Whinstone is a predominantly grey/black colour and it is quarried and processed in Scotland. Used locally in Scotland and UK wide for centuries, Whin is very popular as a British option for Public realm Kerbs, Paving and Setts. It gets it's name from the characteristic “whing” noise that it makes when hit by stone tools during processing.
Ethical Rating ⭐⭐⭐⭐
ECO Rating ⭐⭐⭐⭐⭐
Source: Stirling, United Kingdom
Product Code: S215-2712-2094
Main Suitability: Heavy Vehicle, Pedestrian, Kerbs, Planters, Benches
It is important to establish that our Ethical scoring system is based on our own work, knowledge and learning.
We have used a five-star rating system to compare the ethical sourcing qualification scores for the different stone sources and ranges that we offer.
With five stars being where we have most ethical activity and transparency, reducing down the scale to where there is greater salient risk of human rights issues or less visibility.
This scoring system is a guide for customers to assist them when considering all the many different factors relating to their stone choices.
For more information on our Ethical Trade commitment please review other documents on our website such as our Ethical Policy and Modern-Day Slavery Statement.
As full and active members of the ETI (Ethical Trading Initiative), we collaborate on projects, striving to improve the lives of workers in our supply chain and mitigate against Human Rights abuses.
For more information, please see link to their website: www.ethicaltrade.org
CED Carbon Footprint Statement:
Providing an accurate assessment of the carbon footprint for a natural stone product is a difficult task, encompassing various stages of production; the extraction of the stone, processing – including sawing and texturing, the consideration of waste and by-products produced, packaging and sometimes multiple transport journeys. There are added complications when you consider that there can be many parties and companies involved in each stage of the process. Determining the exact carbon footprint of every natural stone product simply is often not a practical proposition.
On our website against the different stones offered, we rate the CO2 values, using a simple star rating system. We use a sliding scale, with five stars being the most Carbon friendly down to one star where more energy is used and more emissions produced. This compares the different granites and natural stone product ranges that we source and is offered as a guide to help customers understand which stone materials are more environmentally friendly. This is a CED “in house” system and is based on our knowledge of stone extraction methods, the geographical locations of quarries and factories, distances of factories from ports or hubs, technology and equipment in place at factories, whether goods travel by road, sea or rail, shipping routes and several other known factors.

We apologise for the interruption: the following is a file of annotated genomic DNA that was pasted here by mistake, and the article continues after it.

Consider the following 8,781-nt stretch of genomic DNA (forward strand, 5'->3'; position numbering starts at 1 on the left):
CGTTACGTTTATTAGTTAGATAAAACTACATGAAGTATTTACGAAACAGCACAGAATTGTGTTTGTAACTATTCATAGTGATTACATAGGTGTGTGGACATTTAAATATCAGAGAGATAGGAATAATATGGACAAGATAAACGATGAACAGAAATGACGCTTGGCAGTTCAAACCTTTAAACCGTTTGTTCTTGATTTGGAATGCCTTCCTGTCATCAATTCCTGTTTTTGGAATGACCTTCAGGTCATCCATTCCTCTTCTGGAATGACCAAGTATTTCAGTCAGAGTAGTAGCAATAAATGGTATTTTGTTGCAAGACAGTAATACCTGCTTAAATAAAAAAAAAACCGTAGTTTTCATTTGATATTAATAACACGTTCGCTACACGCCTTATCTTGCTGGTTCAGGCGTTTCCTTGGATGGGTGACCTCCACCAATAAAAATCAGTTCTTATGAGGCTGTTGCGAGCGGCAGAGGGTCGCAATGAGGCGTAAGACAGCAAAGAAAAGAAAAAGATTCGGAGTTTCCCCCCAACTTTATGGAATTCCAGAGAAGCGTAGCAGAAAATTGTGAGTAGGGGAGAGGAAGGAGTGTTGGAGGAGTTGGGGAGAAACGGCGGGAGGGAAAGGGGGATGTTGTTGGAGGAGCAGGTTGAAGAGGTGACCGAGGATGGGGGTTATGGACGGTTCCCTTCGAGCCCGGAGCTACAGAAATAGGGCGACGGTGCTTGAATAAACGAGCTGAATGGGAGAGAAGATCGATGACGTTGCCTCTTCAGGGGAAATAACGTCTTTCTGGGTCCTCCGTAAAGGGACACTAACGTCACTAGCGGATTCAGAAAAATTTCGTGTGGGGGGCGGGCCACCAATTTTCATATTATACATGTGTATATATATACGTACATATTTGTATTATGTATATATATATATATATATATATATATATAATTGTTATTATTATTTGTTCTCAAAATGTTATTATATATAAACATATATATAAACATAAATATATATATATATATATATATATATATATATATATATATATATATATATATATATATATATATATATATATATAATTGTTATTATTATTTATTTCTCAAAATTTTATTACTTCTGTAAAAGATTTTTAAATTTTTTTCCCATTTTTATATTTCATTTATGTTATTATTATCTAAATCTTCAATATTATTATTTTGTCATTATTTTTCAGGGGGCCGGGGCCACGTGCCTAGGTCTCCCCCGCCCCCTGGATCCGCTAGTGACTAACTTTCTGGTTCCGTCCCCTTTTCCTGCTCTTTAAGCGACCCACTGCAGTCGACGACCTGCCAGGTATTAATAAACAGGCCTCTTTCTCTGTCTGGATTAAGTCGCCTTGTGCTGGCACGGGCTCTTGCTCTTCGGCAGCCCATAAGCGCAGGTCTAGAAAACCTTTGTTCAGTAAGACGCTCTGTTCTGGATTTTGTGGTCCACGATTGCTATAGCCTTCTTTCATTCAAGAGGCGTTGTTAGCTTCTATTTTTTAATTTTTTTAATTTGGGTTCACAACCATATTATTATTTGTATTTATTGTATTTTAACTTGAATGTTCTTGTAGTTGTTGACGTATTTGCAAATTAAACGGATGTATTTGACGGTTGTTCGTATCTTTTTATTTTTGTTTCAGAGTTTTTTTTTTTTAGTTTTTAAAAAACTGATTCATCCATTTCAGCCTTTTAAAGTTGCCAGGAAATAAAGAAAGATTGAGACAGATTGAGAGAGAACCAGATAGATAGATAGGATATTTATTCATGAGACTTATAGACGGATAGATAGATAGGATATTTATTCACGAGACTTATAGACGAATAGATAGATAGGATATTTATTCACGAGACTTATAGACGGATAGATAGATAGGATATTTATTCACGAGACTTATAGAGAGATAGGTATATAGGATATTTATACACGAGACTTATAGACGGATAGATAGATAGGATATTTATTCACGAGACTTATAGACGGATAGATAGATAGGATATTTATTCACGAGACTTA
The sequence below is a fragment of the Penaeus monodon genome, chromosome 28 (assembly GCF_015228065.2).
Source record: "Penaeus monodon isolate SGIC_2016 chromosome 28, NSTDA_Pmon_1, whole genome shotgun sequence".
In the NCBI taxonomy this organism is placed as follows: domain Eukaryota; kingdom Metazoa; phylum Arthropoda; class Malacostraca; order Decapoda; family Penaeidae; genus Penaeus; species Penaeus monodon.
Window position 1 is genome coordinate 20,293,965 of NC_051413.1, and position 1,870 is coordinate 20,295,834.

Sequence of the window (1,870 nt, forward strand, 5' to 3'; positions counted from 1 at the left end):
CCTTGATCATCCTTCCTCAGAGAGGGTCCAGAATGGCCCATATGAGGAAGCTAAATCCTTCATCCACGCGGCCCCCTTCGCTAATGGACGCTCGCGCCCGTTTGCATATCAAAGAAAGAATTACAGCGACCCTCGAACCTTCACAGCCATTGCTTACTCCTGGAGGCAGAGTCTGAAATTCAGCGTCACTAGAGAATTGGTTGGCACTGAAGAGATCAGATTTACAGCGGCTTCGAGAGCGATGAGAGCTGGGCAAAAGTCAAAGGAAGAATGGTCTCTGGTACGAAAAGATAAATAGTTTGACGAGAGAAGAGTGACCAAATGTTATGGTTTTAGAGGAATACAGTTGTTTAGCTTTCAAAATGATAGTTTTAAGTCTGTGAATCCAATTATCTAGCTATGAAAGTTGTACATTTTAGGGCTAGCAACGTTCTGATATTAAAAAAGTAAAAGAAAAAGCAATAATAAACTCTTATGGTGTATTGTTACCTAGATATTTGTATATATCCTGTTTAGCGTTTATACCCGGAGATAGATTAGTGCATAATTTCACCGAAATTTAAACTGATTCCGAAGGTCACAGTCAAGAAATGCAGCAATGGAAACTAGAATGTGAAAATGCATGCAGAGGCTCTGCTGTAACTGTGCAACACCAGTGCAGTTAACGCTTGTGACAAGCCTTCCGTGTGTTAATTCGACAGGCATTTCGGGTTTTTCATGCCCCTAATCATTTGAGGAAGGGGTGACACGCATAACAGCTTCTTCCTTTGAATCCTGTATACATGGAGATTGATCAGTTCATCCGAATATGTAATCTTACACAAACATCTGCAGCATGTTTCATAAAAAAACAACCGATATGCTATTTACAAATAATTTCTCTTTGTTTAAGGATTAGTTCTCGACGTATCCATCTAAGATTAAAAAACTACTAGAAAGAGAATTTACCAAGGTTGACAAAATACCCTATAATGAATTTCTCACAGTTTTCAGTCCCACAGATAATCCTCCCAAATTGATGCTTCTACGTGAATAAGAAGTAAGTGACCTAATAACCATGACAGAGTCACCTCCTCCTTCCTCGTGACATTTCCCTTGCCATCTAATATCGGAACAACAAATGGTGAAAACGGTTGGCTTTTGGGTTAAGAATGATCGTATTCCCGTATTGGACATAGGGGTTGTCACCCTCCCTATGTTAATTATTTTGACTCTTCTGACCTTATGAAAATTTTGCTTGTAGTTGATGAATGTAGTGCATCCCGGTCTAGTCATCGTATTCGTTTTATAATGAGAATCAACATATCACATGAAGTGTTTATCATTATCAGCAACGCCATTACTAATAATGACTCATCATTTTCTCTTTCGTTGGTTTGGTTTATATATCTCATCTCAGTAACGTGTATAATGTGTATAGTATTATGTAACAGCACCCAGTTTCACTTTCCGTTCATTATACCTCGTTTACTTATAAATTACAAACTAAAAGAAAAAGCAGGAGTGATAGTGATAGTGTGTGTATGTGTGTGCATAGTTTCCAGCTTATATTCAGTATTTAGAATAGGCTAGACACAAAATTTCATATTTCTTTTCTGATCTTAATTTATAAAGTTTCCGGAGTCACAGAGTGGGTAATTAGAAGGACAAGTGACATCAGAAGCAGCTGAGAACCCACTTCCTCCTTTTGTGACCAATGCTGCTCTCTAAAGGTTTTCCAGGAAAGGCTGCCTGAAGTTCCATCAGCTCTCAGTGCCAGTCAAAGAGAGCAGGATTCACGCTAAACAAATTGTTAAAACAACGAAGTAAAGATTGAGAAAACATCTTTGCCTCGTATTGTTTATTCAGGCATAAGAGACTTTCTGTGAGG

We already know that natural stone is a great choice when considering environmentally friendly, “project build solutions”, when compared to “man-made” options which use far more energy and resources. Stone is a natural product of our planet and there is an abundant supply with many different aesthetic and technical characteristics. Stone is very durable and lasts for a long time and can be recycled, so can be used for many different purposes after the initial use is at an end. Salvaging and recycling stone ensures that the usable life of the products are maximised. Stone is easy to clean and maintain and doing so correctly will extend the usable life of the product even further. Across the globe over recent years, advancements in technology have led to improved, less wasteful and more efficient methods of quarrying and manufacture.
The processing and transport factors are by far the most significant considerations when assessing the carbon footprint of natural stones. So, focusing on the number and type of process each stone undergoes is a worthwhile and controllable consideration when looking to reduce emissions and the amount of energy used.
Ethical rating information
Eco rating information